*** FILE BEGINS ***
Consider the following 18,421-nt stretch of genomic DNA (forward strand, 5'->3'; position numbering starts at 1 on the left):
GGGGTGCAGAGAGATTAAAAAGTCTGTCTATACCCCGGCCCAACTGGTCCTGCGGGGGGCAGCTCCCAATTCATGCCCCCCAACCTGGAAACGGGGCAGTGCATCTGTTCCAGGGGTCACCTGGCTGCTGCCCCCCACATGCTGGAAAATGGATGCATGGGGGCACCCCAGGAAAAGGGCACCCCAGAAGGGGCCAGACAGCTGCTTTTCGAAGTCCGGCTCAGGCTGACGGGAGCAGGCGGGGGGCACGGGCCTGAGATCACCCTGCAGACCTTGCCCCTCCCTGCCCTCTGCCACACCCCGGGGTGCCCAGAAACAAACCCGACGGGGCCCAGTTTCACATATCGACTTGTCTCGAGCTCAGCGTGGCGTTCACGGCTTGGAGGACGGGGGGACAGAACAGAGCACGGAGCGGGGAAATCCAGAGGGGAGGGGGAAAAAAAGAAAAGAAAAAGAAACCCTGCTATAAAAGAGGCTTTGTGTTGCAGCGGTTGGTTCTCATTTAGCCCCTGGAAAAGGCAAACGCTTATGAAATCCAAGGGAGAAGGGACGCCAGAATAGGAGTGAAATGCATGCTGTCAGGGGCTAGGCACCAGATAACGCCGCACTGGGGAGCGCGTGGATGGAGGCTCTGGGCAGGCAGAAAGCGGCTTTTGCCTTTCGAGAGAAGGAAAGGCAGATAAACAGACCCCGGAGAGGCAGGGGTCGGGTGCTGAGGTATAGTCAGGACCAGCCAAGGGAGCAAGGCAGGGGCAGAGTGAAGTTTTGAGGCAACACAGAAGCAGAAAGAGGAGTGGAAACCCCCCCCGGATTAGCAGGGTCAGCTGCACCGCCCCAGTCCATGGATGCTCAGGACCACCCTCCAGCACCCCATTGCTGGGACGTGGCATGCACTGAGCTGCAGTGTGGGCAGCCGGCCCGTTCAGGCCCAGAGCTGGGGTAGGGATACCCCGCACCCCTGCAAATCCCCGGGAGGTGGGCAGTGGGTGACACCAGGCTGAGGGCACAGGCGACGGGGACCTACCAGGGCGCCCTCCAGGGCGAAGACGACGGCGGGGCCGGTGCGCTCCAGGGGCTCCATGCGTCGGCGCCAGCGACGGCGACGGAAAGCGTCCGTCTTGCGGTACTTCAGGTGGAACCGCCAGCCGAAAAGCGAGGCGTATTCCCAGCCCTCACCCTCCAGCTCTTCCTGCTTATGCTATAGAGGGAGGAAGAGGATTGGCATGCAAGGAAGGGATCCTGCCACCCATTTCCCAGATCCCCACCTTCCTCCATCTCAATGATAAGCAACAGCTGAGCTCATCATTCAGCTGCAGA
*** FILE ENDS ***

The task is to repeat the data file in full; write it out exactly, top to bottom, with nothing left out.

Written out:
Consider the following 18,421-nt stretch of genomic DNA (forward strand, 5'->3'; position numbering starts at 1 on the left):
GGGGTGCAGAGAGATTAAAAAGTCTGTCTATACCCCGGCCCAACTGGTCCTGCGGGGGGCAGCTCCCAATTCATGCCCCCCAACCTGGAAACGGGGCAGTGCATCTGTTCCAGGGGTCACCTGGCTGCTGCCCCCCACATGCTGGAAAATGGATGCATGGGGGCACCCCAGGAAAAGGGCACCCCAGAAGGGGCCAGACAGCTGCTTTTCGAAGTCCGGCTCAGGCTGACGGGAGCAGGCGGGGGGCACGGGCCTGAGATCACCCTGCAGACCTTGCCCCTCCCTGCCCTCTGCCACACCCCGGGGTGCCCAGAAACAAACCCGACGGGGCCCAGTTTCACATATCGACTTGTCTCGAGCTCAGCGTGGCGTTCACGGCTTGGAGGACGGGGGGACAGAACAGAGCACGGAGCGGGGAAATCCAGAGGGGAGGGGGAAAAAAAGAAAAGAAAAAGAAACCCTGCTATAAAAGAGGCTTTGTGTTGCAGCGGTTGGTTCTCATTTAGCCCCTGGAAAAGGCAAACGCTTATGAAATCCAAGGGAGAAGGGACGCCAGAATAGGAGTGAAATGCATGCTGTCAGGGGCTAGGCACCAGATAACGCCGCACTGGGGAGCGCGTGGATGGAGGCTCTGGGCAGGCAGAAAGCGGCTTTTGCCTTTCGAGAGAAGGAAAGGCAGATAAACAGACCCCGGAGAGGCAGGGGTCGGGTGCTGAGGTATAGTCAGGACCAGCCAAGGGAGCAAGGCAGGGGCAGAGTGAAGTTTTGAGGCAACACAGAAGCAGAAAGAGGAGTGGAAACCCCCCCCGGATTAGCAGGGTCAGCTGCACCGCCCCAGTCCATGGATGCTCAGGACCACCCTCCAGCACCCCATTGCTGGGACGTGGCATGCACTGAGCTGCAGTGTGGGCAGCCGGCCCGTTCAGGCCCAGAGCTGGGGTAGGGATACCCCGCACCCCTGCAAATCCCCGGGAGGTGGGCAGTGGGTGACACCAGGCTGAGGGCACAGGCGACGGGGACCTACCAGGGCGCCCTCCAGGGCGAAGACGACGGCGGGGCCGGTGCGCTCCAGGGGCTCCATGCGTCGGCGCCAGCGACGGCGACGGAAAGCGTCCGTCTTGCGGTACTTCAGGTGGAACCGCCAGCCGAAAAGCGAGGCGTATTCCCAGCCCTCACCCTCCAGCTCTTCCTGCTTATGCTATAGAGGGAGGAAGAGGATTGGCATGCAAGGAAGGGATCCTGCCACCCATTTCCCAGATCCCCACCTTCCTCCATCTCAATGATAAGCAACAGCTGAGCTCATCATTCAGCTGCAGA